The Advantages of Different Energy Sources in Fleets

It’s no secret that fleets play a huge roll in the waste and recycling industry. While trucks and haulers have remained constant in the waste field, the fuel or energy that runs them has not.

Gage Edwards, Content Producer

May 4, 2023

3 Min Read
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It’s no secret that fleets play a huge roll in the waste and recycling industry. While trucks and haulers have remained constant in the waste field, the fuel or energy that runs them has not.

As suppliers and fleet managers have worked tirelessly to improve the states of their fleets and their carbon footprints with different fuel types.

Martin Mattsson, director of key accounts at Volvo Construction Equipment North America, moderated the State of Sustainable Fleets panel, early Wednesday morning which featured speakers who spoke at length on different energy sources for fleets. Among those speakers were Scott Trible, Director of Sales at Mansfield Energy, Vincent Benini, Chief Commercial Officer at Positive Energy, and rounding out the group was Harland Chadbourne, Director of Purchasing as Waste Pro USA.

Trimble was the first speaker to take the podium to discuss ways that attendees could achieve sustainability goals and reduce their overall carbon footprint. Diesel and biodiesel solutions were the focus of his presentation and from his showcase, attendees learned that renewable diesel can be dropped into fleets today and can reduce emissions by 67%. This change would help make fleets clearer, more efficient and operationally sound, and bring us closer towards sustainability.

“The top two biofuels are biodiesel and renewable diesel. Biodiesel is a renewable fuel typically blended with ULS No.2 or standard diesel fuel with common blend rates of B5, B10, and B20. Renewable diesel, a similar product, but it’s a drop-in replacement. Meaning, you can use up to 100% blends with no engine impact,” said Trimble.

Following Trimble, Benini took over to give a presentation on EV batteries, the benefits that comes with them, and electric vehicles. For our regular, everyday vehicles, the industry has exceeded 5% adoption and looks to exceed 25% by 2025. Fleets are on a similar path with refuse trucks, school buses, and other delivery vehicles. Specifically, vehicles that have a home base to return to be charged overnight.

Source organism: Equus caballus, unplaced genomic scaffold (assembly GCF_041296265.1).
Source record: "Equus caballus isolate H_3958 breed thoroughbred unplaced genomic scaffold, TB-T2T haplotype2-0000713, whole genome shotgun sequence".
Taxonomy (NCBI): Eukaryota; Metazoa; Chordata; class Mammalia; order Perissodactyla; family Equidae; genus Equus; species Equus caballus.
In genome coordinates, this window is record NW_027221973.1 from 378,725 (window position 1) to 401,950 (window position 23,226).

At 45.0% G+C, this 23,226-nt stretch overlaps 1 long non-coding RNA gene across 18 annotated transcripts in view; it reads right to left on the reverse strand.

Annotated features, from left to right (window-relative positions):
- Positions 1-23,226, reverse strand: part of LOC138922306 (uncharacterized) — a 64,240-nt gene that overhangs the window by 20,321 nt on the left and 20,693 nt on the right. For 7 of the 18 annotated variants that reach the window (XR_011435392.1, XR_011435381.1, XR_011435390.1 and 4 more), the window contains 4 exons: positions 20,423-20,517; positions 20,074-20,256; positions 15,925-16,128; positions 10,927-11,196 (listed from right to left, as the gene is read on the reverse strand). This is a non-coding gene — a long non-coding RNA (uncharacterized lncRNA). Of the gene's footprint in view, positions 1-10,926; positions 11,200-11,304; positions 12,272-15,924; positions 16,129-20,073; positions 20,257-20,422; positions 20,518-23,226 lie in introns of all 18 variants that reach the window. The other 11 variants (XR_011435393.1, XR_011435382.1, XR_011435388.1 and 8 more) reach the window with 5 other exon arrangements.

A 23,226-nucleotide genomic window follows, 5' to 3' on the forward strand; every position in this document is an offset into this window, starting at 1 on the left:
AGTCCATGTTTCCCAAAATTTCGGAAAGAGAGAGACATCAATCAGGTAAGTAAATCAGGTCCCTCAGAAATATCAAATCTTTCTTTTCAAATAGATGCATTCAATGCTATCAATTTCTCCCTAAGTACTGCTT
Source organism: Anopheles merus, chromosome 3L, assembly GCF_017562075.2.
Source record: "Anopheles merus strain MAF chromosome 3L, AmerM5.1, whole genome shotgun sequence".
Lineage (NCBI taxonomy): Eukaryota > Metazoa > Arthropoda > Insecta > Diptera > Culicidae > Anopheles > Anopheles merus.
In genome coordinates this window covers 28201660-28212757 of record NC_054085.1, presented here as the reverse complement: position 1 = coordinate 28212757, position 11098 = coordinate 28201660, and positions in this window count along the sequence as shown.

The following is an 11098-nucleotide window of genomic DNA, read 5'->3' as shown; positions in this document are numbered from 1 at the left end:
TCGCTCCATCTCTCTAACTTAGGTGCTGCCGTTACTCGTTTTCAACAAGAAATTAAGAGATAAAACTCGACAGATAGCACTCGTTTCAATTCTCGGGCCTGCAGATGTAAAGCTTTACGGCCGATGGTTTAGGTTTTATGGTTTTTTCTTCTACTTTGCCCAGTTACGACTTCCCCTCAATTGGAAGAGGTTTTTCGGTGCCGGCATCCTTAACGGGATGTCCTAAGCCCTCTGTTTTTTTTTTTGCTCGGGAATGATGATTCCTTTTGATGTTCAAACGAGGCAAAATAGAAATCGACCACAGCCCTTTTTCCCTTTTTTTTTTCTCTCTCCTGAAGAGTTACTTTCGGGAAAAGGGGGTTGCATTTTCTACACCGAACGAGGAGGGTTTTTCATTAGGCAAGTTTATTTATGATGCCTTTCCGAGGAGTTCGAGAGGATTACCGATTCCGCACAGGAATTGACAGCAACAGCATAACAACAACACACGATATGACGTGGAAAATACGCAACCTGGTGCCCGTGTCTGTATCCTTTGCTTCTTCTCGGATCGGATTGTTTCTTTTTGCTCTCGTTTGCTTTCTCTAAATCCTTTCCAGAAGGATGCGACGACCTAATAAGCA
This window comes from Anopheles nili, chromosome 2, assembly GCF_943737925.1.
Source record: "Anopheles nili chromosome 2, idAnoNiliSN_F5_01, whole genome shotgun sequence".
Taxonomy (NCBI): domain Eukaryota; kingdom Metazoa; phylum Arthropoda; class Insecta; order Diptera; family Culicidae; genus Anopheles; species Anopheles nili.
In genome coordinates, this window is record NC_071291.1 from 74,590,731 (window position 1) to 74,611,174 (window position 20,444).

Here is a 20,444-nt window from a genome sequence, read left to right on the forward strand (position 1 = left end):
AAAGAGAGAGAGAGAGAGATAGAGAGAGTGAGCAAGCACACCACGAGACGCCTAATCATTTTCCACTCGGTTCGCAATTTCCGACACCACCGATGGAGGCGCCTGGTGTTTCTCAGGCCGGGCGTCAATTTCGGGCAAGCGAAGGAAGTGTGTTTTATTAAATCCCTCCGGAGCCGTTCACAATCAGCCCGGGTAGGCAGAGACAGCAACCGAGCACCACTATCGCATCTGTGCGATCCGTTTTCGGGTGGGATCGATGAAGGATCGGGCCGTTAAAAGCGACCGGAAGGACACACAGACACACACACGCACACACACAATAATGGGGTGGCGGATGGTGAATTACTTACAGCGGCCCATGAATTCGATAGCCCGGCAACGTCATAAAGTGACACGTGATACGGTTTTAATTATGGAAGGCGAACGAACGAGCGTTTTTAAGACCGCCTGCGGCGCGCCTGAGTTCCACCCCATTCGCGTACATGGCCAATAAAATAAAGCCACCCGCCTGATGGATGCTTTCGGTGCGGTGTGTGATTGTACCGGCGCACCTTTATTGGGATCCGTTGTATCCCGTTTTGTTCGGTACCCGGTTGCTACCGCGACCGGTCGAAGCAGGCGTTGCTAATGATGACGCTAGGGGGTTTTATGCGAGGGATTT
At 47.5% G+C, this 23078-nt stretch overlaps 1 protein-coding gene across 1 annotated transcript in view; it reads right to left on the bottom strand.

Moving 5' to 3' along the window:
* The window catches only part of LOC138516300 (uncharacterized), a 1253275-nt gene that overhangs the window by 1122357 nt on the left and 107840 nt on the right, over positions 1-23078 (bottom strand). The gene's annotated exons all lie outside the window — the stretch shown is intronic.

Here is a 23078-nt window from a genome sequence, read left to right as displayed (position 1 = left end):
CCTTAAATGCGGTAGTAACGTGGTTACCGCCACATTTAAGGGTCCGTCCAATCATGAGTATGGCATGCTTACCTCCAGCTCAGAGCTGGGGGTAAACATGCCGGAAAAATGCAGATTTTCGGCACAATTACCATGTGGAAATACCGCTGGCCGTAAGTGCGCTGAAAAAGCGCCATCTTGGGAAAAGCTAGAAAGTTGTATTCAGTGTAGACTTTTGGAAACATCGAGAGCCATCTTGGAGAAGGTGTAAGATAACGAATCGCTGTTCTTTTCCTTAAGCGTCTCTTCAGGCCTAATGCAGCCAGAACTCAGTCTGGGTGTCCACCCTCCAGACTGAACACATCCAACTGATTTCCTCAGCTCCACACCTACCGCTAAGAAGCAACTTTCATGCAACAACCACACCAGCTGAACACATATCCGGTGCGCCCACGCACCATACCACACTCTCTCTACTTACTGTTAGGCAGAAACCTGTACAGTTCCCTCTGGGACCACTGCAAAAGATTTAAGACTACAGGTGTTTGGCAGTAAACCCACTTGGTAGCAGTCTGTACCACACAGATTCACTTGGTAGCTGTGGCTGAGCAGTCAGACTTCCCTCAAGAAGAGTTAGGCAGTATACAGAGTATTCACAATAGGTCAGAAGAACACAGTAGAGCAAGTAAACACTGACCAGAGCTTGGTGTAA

“They can be a little more expensive upfront, sure, ultimately we’re hitting a point where battery costs have come down and between that and incentives, these systems are able to drive a total lifetime cost savings that can easily justify, from an economic perspective, the transition to new sustainable fuels,” said Benini. “The dollar savings can be pretty be pretty significant. You know, we’ve seen as high as 73% savings in the cost of energy when it comes to deployment of battery storage technology in conjunction with EV fast chargers.”

Last to take the podium was Chadbourne, and he dove in on the world of compressed natural gas (CNG) with a focus on the cost of different fuels and solutions that worked for Waste Pro USA. The Department of Energy provided a study that believes the 100-plus years supply of natural gas is going to continue to be a lower cost fuel for many, many years. Another way CNG is helping funds for companies like Waste Pro USA is through tax credits.

“You don’t get a 50-cent tax credit for diesel fuel. You don’t get a tax credit for electrical, except maybe upfront. … At Waste Pro, and all it’s history since 2014, since these tax credits were available, we’ve had over $12 million in tax credits back from just the 50-cents off per gallon.” said Chadbourne.

Each speaker presented ways that their specific fuel or energy choice was beneficial to fleets, but all three speakers were in agreeance that the future of fleet fuels will not have one clear answer. The panel estimates that each will have its own place in the industry in the future.

About the Author(s)

Gage Edwards

Content Producer, Waste360

Gage Edwards is a Content Producer at Waste360 and seasoned video editor.

Gage has spent the better part of 10 years creating content in various industries but mostly revolving around video games.

Gage loves video games, theme parks, and loathes littering.

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